I’m not that impressed with the games they have now. However, the well-known game Civilization is creating a specific education version that will be available on the site in October.

That new feature could make it much more attractive…

I’m adding this info to The Best Sites That Students Can Use Independently And Let Teachers Check On Progress.

June 20, 2016
by Larry Ferlazzo
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“The Fiscal Ship” May Be A Useful Learning Game

fiscalship

The Fiscal Ship was just named of one the top games at the Serious Play Conference.

It’s a surprisingly accessible and engaging interactive about (yawn) fiscal policy and the federal budget.

Though the majority of its backers appear to be conservative groups, the sponsoring group includes a few others, too. I didn’t play the game all the way through; however, what I did get through seemed to be relatively even-handed without pushing a particular agenda.

If you go through the whole thing, I’d be interested in hearing if the game maintains that fair perspective.

Here’s a video introduction:

June 18, 2016
by Larry Ferlazzo
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The Best Online Learning Games Of 2016 – So Far

The-Best-Online-Learning

Time for another mid-year ”The Best…” list.

As usual, In order to make it on this list, games had to:

* be accessible to English Language Learners.

* provide exceptionally engaging content.

* not provide access to other non-educational games on their site, though there is one on this list that doesn’t quite meet this particular criteria.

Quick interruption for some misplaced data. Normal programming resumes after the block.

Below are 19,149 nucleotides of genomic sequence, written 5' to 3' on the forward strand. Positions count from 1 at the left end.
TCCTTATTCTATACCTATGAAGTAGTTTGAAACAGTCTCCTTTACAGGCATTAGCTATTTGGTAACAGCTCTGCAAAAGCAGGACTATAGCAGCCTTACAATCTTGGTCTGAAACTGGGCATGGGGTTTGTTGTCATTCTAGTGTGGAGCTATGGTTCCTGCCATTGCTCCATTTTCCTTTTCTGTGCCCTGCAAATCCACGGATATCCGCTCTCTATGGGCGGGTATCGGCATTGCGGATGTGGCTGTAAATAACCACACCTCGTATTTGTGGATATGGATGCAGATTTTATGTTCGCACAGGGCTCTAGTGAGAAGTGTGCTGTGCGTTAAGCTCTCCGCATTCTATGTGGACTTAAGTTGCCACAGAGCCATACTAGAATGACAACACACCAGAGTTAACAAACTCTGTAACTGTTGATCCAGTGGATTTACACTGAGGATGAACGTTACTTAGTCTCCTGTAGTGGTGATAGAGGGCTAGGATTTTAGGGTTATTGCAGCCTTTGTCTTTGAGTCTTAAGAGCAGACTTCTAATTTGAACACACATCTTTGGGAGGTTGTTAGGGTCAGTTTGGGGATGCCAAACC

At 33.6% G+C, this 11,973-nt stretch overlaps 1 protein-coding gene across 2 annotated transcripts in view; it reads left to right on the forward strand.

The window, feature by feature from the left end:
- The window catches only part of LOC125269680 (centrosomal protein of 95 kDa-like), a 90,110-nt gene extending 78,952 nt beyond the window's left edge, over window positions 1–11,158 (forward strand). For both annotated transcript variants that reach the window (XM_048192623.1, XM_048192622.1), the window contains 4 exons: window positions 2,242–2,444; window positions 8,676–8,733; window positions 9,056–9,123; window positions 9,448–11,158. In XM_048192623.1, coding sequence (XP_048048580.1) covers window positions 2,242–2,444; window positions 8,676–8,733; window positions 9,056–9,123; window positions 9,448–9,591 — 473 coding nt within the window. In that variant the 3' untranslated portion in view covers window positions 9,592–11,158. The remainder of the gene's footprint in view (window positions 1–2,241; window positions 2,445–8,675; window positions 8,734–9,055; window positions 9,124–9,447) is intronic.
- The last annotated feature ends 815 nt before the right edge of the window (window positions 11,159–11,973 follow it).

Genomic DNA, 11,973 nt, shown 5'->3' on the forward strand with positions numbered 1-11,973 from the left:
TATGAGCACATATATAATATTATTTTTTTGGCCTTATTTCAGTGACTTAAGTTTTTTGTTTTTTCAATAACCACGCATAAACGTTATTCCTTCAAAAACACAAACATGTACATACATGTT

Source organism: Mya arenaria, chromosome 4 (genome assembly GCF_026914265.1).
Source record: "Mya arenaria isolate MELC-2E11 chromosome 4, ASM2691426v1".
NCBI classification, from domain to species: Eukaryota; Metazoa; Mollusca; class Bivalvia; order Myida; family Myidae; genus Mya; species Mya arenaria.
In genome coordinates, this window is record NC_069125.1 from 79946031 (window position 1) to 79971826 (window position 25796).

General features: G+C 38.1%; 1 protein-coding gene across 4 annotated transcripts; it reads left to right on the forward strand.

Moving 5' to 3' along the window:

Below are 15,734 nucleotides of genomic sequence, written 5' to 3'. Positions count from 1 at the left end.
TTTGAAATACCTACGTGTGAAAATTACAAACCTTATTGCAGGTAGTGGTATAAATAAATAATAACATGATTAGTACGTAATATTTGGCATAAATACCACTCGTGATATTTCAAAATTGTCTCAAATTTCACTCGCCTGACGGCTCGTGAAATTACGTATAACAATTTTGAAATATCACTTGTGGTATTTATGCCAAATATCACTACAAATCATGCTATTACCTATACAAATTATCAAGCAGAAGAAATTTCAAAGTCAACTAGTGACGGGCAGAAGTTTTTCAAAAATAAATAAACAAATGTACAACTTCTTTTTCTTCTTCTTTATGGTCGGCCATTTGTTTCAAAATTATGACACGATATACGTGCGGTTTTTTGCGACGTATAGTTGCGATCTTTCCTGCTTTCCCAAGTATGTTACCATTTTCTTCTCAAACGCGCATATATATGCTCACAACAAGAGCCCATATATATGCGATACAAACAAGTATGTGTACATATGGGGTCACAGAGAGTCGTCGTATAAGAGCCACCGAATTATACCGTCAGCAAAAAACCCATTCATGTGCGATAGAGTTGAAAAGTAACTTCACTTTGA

* be seen by me during 2016. So they might have been around prior to this time, but I’m still counting them in this year’s list.

You might also be interested in:

The Best Online Learning Games Of 2015 – So Far

The Best Online Learning Games Of 2014

The “All-Time” Best Online Learning Games

The Best Online Learning Games Of 2013 – Part Two

The Best Online Learning Games Of 2013 — So Far

The Best Online Learning Games Of 2012 — So Far

The Best Online Learning Games — 2011

The Best Online Learning Games — 2010

The Best Online Learning Games — 2009

The Best Online Learning Games — 2008

The Best Online Learning Games — 2007

Here are my choices for The Best Online Learning Games Of 2016- So Far:

Disaster Detector is an online interactive game from the Smithsonian that looks like it would be an excellent game for students to play who are learning about natural disasters, and it seems surprisingly accessible to English Language Learners. Players have to plan what they think would be the most effective defenses for a community facing various natural disasters and then see how effective they are when the hurricane, earthquake, etc. hits.